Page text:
The class of "rumpo" verbs plus directional prefixes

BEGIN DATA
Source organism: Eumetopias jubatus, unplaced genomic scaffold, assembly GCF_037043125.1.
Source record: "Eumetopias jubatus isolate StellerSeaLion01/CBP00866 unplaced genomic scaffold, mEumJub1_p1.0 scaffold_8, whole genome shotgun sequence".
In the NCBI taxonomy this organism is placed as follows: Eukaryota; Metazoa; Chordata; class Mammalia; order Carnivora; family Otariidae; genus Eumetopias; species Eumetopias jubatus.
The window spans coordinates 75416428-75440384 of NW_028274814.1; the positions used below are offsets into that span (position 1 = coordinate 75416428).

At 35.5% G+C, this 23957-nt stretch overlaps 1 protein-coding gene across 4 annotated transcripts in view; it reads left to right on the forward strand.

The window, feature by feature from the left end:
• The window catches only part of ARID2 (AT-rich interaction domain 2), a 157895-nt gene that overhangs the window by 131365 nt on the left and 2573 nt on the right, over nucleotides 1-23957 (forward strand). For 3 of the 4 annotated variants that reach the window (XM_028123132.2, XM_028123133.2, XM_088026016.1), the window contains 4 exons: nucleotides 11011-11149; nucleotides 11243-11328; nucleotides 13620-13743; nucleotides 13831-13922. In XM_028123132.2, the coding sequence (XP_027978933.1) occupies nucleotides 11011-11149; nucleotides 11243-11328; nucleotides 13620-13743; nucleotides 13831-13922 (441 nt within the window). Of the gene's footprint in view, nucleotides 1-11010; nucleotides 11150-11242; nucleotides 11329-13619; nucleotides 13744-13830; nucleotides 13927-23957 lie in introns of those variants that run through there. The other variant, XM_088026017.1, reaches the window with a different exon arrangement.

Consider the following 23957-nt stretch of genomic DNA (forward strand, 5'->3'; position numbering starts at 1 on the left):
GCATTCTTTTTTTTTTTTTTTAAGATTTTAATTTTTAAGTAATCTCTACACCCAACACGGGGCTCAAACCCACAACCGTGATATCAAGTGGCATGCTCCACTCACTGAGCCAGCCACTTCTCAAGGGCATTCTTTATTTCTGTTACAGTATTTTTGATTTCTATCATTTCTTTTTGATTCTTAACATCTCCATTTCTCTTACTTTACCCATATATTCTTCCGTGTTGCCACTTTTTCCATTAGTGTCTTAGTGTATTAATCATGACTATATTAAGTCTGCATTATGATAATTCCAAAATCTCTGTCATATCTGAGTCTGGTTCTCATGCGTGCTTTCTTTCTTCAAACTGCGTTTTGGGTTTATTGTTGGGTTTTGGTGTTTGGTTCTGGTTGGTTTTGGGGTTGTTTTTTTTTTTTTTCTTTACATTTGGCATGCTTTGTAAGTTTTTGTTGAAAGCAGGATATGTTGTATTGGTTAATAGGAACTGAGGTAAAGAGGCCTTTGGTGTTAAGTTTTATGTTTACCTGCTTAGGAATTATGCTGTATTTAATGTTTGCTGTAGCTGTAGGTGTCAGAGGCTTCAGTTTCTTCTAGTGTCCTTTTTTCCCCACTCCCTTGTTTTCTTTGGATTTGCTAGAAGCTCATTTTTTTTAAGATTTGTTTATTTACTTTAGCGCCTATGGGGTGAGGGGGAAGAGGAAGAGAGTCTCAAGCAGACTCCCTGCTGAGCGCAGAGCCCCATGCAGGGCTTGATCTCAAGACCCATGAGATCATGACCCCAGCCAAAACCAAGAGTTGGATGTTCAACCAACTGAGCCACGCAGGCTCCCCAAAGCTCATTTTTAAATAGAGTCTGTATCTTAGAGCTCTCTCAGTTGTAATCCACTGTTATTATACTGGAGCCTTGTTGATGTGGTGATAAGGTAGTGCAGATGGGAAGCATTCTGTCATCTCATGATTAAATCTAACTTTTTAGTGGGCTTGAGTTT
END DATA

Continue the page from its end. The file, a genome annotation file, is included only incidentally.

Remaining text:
The Latin verb rumpo can be classified, according to Levin (1993), as a break verb. This class belongs to a larger class which expresses “change of state”. The Latin verb frango appears to have a similar meaning to that of rumpo. Both verbs are transitive and can form new ones with prepositional prefixes. However, in the presence of prefixes that indicate direction (such as in, ex or intro), the result of the derivation is different for each one. Frango retains its meaning and the direct complement is the entity that “changes state”, while rumpo modifies its meaning, turns into a movement verb and becomes intransitive, its main component being direction. The question we will attempt to answer is: why is the meaning of direction – present in the prefix – favoured in the new lexemes from rumpo, while in the prefixed verbs from frango is the feature cause – apparently present in the “change of state” root – preserved? The hypothesis is that the roots √RUMP and √FRANG have different meanings; the meaning of movement is present in the root √RUMP while √FRANG is closer to the verbs belonging to the destroy class. Our analysis describes the semantics and syntax of these verbs in the theoretical framework of Distributed Morphology and focalizes in the problem related to the content of Roots.